In This Article Walt Disney

  • Introduction
  • The Man (Biographies)
  • The House of Mouse (Histories of Disney’s Studios and Company)
  • Disney’s World
  • Animation Process and Technique
  • Animation Artistry and Influences
  • Music
  • Documentary, Educational, and Nonfiction Films
  • Disney-Lands (The Parks and Other Un-Real Estate)
  • Audiences, Consumers, and Cultural Studies
  • The Biz of Diz (Industrial Analysis)

Cinema and Media Studies Walt Disney
by
Eddy Von Mueller
  • LAST REVIEWED: 28 April 2017
  • LAST MODIFIED: 27 November 2013
  • DOI: 10.1093/obo/9780199791286-0084

Introduction

Few figures of the 20th century have made so deep and indelible an impact on world culture as Walt Disney. Few people have direct knowledge of Walter Elias Disney’s life, his precise contributions to cinema, or the television programs, toys, and attractions that bear his name, but Disney is nevertheless a name familiar to hundreds of millions. Since the early 1920s, Disney, his companies, and his collaborators have been at the forefront of many cinematic and industrial innovations, including synchronized (and later stereophonic) sound, Technicolor, television, and computer-generated animation. Disney expanded into animated features, fiction and documentary live-action filmmaking, self-distribution, and theme parks. Today, the Disney organization stands alone among the few survivors of the studio era with much of its core business and its brand still intact, a brand constantly renewed, vigorously policed, and sometimes aggressively protected. The Disney Company preserves, shapes, and profits by its own history and that of its celebrated founding father-figure. While Disney artifacts can be found in many a middle-class home, the principal archives of Disney materials are curated and controlled either by the company itself or by his heirs through the Disney Family Foundation, and the company and foundation’s various publishing imprints add more than any university press to the ever-growing Disney literature. With Disney’s nominal oeuvre constantly expanding on screens big and small, this bibliography is, of course, anything but complete. Rather, it is a sampling of the historical, critical, theoretical, and aesthetic perspectives on the man, his times, his company, and the motion pictures and places he helped to create. Many more critiques of individual films have been published than could be included here, but you will find examples of most of the prevalent methodologies and approaches used in such critiques. The selected pieces of certain particularly prolific scholars are representative of their scholarship and style as a whole. Likewise, only a fraction of the mammoth resources available online are included here—Cartoon Brew, edited by Amid Amidi, and Dan Sarto’s Animation World Network, are both excellent jumping-off points into that vast terrain. Some readers will no doubt find cause to disagree with some of those selections. Finally, the author is deeply indebted to Dr. Richard Neupert, who began this expedition and contributed much to it.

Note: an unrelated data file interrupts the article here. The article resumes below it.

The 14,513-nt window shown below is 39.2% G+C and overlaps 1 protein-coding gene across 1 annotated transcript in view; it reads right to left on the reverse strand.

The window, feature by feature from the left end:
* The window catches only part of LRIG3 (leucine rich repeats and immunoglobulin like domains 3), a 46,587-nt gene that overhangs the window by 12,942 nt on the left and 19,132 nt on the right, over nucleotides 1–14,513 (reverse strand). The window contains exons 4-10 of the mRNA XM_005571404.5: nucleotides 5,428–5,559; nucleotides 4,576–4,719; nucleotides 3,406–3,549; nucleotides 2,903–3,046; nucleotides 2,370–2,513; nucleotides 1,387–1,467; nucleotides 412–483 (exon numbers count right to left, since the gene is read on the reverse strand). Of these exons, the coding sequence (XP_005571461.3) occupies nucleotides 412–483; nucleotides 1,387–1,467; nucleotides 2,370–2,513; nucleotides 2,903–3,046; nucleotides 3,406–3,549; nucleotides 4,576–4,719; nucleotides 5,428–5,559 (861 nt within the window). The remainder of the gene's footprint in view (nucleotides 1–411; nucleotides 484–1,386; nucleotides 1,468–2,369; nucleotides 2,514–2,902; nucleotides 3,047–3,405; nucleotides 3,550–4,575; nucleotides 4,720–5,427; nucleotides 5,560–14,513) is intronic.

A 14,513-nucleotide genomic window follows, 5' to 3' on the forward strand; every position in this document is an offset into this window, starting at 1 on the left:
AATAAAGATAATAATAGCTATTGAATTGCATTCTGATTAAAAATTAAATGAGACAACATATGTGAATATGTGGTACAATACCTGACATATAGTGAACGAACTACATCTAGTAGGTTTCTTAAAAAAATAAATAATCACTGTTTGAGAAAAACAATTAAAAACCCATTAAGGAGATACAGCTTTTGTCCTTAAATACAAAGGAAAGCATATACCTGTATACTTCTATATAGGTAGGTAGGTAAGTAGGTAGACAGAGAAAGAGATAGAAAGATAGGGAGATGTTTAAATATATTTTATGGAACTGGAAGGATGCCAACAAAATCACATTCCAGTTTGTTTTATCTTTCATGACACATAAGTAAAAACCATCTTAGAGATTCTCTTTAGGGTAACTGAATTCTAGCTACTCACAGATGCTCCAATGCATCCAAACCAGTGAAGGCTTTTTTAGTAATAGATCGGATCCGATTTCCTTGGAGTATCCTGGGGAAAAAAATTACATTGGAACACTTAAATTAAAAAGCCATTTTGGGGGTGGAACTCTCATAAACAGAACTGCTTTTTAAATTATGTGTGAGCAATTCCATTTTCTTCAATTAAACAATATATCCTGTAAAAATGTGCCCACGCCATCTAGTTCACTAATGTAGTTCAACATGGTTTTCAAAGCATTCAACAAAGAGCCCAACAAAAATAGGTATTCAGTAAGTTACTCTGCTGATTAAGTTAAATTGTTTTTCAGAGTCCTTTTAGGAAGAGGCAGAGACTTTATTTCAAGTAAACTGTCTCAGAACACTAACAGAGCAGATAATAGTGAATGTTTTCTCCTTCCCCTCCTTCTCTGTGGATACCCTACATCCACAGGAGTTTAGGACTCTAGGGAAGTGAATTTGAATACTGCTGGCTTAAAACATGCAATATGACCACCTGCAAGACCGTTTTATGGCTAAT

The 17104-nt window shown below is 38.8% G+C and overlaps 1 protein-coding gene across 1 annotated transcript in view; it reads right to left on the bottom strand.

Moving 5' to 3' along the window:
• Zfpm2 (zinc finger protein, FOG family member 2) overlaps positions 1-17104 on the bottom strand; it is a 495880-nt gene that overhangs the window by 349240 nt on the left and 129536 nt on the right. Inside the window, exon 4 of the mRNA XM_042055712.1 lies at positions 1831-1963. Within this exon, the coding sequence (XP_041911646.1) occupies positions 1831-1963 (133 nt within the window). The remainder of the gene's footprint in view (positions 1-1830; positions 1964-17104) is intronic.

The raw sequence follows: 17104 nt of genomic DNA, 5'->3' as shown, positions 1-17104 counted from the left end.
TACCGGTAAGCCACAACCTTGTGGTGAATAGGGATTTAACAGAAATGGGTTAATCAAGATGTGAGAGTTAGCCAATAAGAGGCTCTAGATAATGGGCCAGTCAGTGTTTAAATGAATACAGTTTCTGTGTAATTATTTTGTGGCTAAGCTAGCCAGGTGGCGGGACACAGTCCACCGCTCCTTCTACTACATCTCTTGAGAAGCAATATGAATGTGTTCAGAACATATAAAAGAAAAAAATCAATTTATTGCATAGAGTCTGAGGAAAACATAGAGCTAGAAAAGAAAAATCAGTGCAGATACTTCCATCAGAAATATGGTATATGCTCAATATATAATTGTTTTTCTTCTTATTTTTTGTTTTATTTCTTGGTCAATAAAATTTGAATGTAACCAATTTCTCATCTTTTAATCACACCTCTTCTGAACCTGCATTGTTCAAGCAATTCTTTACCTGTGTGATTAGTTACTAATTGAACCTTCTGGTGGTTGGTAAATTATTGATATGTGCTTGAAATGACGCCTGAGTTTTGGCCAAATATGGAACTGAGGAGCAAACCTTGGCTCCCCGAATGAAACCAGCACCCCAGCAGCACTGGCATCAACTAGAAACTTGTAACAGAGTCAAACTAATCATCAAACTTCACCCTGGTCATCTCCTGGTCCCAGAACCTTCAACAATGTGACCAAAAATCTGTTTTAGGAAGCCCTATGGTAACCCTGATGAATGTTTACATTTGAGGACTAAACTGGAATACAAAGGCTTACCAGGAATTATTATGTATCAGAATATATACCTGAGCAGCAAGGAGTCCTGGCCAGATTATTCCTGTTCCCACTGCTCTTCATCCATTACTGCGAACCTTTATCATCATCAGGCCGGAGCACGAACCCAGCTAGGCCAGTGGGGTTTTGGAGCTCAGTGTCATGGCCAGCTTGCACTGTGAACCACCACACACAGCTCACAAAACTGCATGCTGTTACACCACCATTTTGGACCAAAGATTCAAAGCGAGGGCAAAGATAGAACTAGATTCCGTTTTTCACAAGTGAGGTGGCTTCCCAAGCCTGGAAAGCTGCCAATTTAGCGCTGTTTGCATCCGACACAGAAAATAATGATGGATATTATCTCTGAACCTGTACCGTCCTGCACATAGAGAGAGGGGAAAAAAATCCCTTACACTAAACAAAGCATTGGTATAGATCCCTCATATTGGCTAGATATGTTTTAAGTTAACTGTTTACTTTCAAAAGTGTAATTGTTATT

The Man (Biographies)

Certainly a legend in his own time, Walt Disney had a life story that was and is an integral part of the company’s discursive presence, and his public persona was closely tied to the kind of work his studio produced (Watts 1987). Early biographical materials, produced principally in-house or in the popular press (such as Disney Miller 1959), were as much promotional as biographical, and emphasized those elements of Walt’s personality and personal history most compatible with the company’s commercial ambitions. By the time of his death in 1966, the myth of “Uncle Walt,” the boyish, train-loving Midwesterner turned hard-driving Hollywood Horatio Alger was firmly fixed in the popular consciousness. Tastes and the tide of critical sentiment turned against Walt Disney after his passing, and biographers like Schickel and Eliot (see Schickel 1968 and Eliot 1993) painted grimmer portraits, more cynical and psychologically rich, and often hostile toward so permanent a fixture of the “Establishment” as he had become. These counter-myths compete with sunnier Disneys cast more in the older mold (Thomas 1977, the truth of the man lying presumably somewhere between the poles. The complex and contested state of Disney biography is strikingly demonstrated by the friction between two recent and important studies (Gabler 2006, Barrier 2007), both well-received, extensively researched works by established scholars. In addition to raising the ire of members of the Disney family, Gabler has also been publically taken to task by Barrier, who is critical of Gabler’s methods, research, and publisher. The fact that so many Disney biographies continue to be produced—no matter when you read this, someone, somewhere is writing another one, right now—and that so few of them agree with one another, is a testament both to Walt Disney’s permanence in the cultural landscape and the passion he still commands. In any event, perceptions of Walt Disney, the man, find their way into nearly every discussion of every product of the Magic Kingdom he founded.